As the vacation miles rolled by between Georgia and North Carolina, Eli heard Harry Potter for the first time via audiobook. He loved it -- classic good vs. evil with some laughs (and deep friendships) sprinkled in.
As the final chapter came to a close, I reached into my bag and pulled out a surprise. I'd brought along a small box of Bertie Bott's Every Flavor Beans inspired by the book series. For those who don't know much about Harry Potter, there are several comical moments about these candies -- little jelly beans that include not only the usual fruit flavors but also awful flavors such as earthworm, grass, dirt, and soap. I challenged Eli to take turns with me eating one jelly bean at a time. There was a "map" of flavors on the back of the box, but many of the pleasant flavors looked identical to the rotten ones. We agreed that when it was our turn, we'd accept whatever bean rolled out next and take a full bite.
Picture a mama and a 6.5 year-old rolling down Interstate 95 at sunset, passing the little rattling box back and forth, each warily inspecting the next bean before taking a hopeful bite -- a very strange (yet kid-friendly) version of Russian roulette. "Lemon!" we'd crow. Or "It's just orange this time!" I'm only sorry that we were separated front seat and back seat so I couldn't get a clear look at Little Guy's face when tasting the bad ones. I'd hear a sputtering cough followed by a huge guffaw as Eli scrambled to roll down the window. In a rush of swirling hot air, yet one more sticky, half-chewed piece of candy was ejected to the asphalt. (With my awful jelly beans -- and, trust me, some were simply disgusting -- I opened my window to spit them like watermelon seeds that vanished behind us instantly at 70 MPH. "Oh, Mama! That's cool!") Finally, the box now empty, we stopped at a rest stop so Eli could brush teeth and put on jammies. When I opened his car door, I found several wads of slimy beans that didn't make it out his window -- which just made us laugh like banshees all over again.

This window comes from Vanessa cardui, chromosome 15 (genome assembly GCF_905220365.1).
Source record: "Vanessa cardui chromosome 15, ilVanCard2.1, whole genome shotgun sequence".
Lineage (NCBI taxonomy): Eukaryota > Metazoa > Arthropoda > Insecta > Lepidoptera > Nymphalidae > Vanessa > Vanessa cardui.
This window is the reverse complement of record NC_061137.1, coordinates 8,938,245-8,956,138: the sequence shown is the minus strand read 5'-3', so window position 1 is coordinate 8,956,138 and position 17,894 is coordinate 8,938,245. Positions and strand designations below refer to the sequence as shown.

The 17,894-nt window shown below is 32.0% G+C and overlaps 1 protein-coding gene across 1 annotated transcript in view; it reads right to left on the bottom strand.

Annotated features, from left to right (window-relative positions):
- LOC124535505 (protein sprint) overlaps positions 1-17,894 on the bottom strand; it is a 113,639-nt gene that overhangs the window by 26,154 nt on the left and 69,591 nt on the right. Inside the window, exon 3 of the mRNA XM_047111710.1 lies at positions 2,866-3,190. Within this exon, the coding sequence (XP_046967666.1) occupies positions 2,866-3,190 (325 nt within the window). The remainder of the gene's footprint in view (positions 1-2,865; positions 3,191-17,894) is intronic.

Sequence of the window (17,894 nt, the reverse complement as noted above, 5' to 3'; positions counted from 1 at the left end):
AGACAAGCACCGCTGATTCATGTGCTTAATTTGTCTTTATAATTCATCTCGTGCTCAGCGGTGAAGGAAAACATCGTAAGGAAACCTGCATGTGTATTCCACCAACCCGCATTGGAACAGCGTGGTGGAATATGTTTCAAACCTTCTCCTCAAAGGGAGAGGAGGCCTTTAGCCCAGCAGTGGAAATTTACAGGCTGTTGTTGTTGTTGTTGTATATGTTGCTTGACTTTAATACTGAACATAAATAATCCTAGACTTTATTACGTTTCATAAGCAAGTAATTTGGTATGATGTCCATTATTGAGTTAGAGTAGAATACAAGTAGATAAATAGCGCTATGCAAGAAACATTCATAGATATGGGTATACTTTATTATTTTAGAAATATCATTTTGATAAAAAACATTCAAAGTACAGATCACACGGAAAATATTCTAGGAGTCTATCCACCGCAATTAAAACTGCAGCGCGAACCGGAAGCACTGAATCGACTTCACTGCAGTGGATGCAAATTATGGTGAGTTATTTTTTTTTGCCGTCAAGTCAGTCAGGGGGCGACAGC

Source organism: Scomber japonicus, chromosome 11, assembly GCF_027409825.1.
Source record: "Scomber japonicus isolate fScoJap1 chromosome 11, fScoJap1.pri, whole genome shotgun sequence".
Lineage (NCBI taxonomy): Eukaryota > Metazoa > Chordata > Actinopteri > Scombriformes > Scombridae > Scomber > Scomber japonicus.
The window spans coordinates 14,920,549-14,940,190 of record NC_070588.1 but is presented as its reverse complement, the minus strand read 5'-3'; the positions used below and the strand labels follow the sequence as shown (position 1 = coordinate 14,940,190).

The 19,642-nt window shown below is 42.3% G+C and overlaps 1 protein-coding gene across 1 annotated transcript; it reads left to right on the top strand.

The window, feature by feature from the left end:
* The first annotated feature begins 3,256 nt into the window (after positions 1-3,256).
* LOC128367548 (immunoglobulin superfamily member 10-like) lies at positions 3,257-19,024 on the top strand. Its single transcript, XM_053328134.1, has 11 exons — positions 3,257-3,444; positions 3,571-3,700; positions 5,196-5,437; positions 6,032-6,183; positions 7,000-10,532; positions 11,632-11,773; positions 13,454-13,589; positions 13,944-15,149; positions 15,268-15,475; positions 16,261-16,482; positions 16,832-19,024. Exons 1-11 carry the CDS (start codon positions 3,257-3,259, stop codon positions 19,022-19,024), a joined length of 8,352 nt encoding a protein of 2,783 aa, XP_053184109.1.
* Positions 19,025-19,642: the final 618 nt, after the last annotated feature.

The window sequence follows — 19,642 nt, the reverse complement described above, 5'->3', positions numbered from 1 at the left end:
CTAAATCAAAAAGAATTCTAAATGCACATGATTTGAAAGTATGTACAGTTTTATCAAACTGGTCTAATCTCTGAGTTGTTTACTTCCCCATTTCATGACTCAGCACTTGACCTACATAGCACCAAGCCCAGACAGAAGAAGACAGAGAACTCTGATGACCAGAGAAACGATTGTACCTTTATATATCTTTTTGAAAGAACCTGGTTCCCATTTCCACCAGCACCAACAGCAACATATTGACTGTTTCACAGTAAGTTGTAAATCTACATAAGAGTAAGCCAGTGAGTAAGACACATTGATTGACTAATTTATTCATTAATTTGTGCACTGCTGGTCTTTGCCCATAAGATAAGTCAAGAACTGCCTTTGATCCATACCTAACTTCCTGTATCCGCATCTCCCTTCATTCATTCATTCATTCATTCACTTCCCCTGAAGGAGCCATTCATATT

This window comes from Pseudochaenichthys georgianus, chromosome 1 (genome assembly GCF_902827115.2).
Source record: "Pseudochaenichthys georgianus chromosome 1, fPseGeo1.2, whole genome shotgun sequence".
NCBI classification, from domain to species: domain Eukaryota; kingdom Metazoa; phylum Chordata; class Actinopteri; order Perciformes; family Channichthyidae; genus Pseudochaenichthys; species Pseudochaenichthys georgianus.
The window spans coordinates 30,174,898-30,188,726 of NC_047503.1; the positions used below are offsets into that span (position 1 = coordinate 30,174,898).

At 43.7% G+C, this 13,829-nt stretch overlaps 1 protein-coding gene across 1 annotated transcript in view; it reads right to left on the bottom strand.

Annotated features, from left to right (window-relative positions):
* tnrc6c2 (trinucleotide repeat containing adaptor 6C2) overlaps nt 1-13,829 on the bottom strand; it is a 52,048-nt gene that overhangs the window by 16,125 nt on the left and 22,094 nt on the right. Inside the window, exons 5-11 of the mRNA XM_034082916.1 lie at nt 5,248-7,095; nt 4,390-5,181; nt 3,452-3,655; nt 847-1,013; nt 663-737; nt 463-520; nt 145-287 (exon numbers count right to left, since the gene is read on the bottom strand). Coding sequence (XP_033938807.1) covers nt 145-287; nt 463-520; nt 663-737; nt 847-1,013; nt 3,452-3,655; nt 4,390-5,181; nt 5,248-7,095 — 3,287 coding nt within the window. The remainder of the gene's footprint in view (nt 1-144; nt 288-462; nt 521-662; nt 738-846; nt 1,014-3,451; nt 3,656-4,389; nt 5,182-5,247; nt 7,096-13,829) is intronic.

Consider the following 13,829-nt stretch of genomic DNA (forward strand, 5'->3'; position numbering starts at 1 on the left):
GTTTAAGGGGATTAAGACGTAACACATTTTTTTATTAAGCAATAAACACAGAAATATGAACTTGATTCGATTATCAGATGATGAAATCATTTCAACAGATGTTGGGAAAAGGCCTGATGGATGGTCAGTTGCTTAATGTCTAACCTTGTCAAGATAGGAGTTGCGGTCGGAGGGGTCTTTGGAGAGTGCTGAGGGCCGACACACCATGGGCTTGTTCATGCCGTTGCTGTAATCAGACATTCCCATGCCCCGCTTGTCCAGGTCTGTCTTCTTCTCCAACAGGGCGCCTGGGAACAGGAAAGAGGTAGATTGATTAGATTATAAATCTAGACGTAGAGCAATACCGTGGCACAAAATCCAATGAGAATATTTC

There are so many times as an adult that you have to do the hard thing, be the mature grown-up. I'm so grateful for the times when parenting also means you get to be downright silly.